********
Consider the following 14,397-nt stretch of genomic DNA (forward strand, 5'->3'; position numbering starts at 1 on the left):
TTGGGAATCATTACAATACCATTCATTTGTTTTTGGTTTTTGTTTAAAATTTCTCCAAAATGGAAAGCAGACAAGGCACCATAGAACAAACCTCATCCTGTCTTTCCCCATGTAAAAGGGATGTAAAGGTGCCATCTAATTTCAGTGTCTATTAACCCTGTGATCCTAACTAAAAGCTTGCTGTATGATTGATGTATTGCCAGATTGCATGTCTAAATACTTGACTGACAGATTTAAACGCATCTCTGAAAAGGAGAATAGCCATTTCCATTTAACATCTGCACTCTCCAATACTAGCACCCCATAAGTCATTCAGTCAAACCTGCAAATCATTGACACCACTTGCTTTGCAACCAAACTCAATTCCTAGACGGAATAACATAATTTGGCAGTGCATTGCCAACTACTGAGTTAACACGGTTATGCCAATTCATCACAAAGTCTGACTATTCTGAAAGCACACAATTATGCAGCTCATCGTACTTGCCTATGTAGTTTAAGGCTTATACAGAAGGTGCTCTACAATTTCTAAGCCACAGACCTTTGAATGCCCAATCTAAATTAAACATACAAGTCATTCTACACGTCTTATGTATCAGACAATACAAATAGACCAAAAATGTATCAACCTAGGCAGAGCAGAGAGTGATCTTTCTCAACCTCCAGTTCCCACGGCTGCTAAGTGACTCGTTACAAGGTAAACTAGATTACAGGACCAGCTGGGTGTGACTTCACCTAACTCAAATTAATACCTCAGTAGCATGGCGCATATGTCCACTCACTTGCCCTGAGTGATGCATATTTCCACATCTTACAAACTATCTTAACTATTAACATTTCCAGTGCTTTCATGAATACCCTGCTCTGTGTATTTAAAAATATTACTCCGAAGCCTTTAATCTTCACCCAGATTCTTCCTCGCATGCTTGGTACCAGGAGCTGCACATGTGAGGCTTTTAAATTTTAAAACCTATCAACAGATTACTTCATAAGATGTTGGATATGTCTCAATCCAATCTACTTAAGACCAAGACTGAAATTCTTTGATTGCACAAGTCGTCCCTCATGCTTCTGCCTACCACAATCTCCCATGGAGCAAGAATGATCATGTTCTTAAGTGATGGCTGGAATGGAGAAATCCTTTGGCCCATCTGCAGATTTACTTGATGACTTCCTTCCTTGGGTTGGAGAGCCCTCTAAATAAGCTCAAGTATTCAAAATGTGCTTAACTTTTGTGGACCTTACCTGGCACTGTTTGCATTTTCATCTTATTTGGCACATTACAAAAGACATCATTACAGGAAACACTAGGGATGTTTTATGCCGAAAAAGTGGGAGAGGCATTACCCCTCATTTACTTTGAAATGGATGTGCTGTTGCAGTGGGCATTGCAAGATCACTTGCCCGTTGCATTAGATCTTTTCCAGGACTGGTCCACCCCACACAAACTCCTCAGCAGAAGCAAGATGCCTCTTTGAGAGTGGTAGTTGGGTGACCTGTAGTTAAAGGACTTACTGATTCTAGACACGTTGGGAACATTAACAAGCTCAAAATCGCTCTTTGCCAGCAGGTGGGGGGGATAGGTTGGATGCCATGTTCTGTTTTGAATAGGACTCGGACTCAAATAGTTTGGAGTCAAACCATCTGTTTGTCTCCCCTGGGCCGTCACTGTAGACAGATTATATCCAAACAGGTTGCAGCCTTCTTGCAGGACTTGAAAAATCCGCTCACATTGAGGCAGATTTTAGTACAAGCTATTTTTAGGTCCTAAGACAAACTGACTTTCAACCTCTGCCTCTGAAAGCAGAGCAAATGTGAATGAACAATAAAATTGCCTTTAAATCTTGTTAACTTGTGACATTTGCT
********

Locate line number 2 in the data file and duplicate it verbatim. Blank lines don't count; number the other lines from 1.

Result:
TTGGGAATCATTACAATACCATTCATTTGTTTTTGGTTTTTGTTTAAAATTTCTCCAAAATGGAAAGCAGACAAGGCACCATAGAACAAACCTCATCCTGTCTTTCCCCATGTAAAAGGGATGTAAAGGTGCCATCTAATTTCAGTGTCTATTAACCCTGTGATCCTAACTAAAAGCTTGCTGTATGATTGATGTATTGCCAGATTGCATGTCTAAATACTTGACTGACAGATTTAAACGCATCTCTGAAAAGGAGAATAGCCATTTCCATTTAACATCTGCACTCTCCAATACTAGCACCCCATAAGTCATTCAGTCAAACCTGCAAATCATTGACACCACTTGCTTTGCAACCAAACTCAATTCCTAGACGGAATAACATAATTTGGCAGTGCATTGCCAACTACTGAGTTAACACGGTTATGCCAATTCATCACAAAGTCTGACTATTCTGAAAGCACACAATTATGCAGCTCATCGTACTTGCCTATGTAGTTTAAGGCTTATACAGAAGGTGCTCTACAATTTCTAAGCCACAGACCTTTGAATGCCCAATCTAAATTAAACATACAAGTCATTCTACACGTCTTATGTATCAGACAATACAAATAGACCAAAAATGTATCAACCTAGGCAGAGCAGAGAGTGATCTTTCTCAACCTCCAGTTCCCACGGCTGCTAAGTGACTCGTTACAAGGTAAACTAGATTACAGGACCAGCTGGGTGTGACTTCACCTAACTCAAATTAATACCTCAGTAGCATGGCGCATATGTCCACTCACTTGCCCTGAGTGATGCATATTTCCACATCTTACAAACTATCTTAACTATTAACATTTCCAGTGCTTTCATGAATACCCTGCTCTGTGTATTTAAAAATATTACTCCGAAGCCTTTAATCTTCACCCAGATTCTTCCTCGCATGCTTGGTACCAGGAGCTGCACATGTGAGGCTTTTAAATTTTAAAACCTATCAACAGATTACTTCATAAGATGTTGGATATGTCTCAATCCAATCTACTTAAGACCAAGACTGAAATTCTTTGATTGCACAAGTCGTCCCTCATGCTTCTGCCTACCACAATCTCCCATGGAGCAAGAATGATCATGTTCTTAAGTGATGGCTGGAATGGAGAAATCCTTTGGCCCATCTGCAGATTTACTTGATGACTTCCTTCCTTGGGTTGGAGAGCCCTCTAAATAAGCTCAAGTATTCAAAATGTGCTTAACTTTTGTGGACCTTACCTGGCACTGTTTGCATTTTCATCTTATTTGGCACATTACAAAAGACATCATTACAGGAAACACTAGGGATGTTTTATGCCGAAAAAGTGGGAGAGGCATTACCCCTCATTTACTTTGAAATGGATGTGCTGTTGCAGTGGGCATTGCAAGATCACTTGCCCGTTGCATTAGATCTTTTCCAGGACTGGTCCACCCCACACAAACTCCTCAGCAGAAGCAAGATGCCTCTTTGAGAGTGGTAGTTGGGTGACCTGTAGTTAAAGGACTTACTGATTCTAGACACGTTGGGAACATTAACAAGCTCAAAATCGCTCTTTGCCAGCAGGTGGGGGGGATAGGTTGGATGCCATGTTCTGTTTTGAATAGGACTCGGACTCAAATAGTTTGGAGTCAAACCATCTGTTTGTCTCCCCTGGGCCGTCACTGTAGACAGATTATATCCAAACAGGTTGCAGCCTTCTTGCAGGACTTGAAAAATCCGCTCACATTGAGGCAGATTTTAGTACAAGCTATTTTTAGGTCCTAAGACAAACTGACTTTCAACCTCTGCCTCTGAAAGCAGAGCAAATGTGAATGAACAATAAAATTGCCTTTAAATCTTGTTAACTTGTGACATTTGCT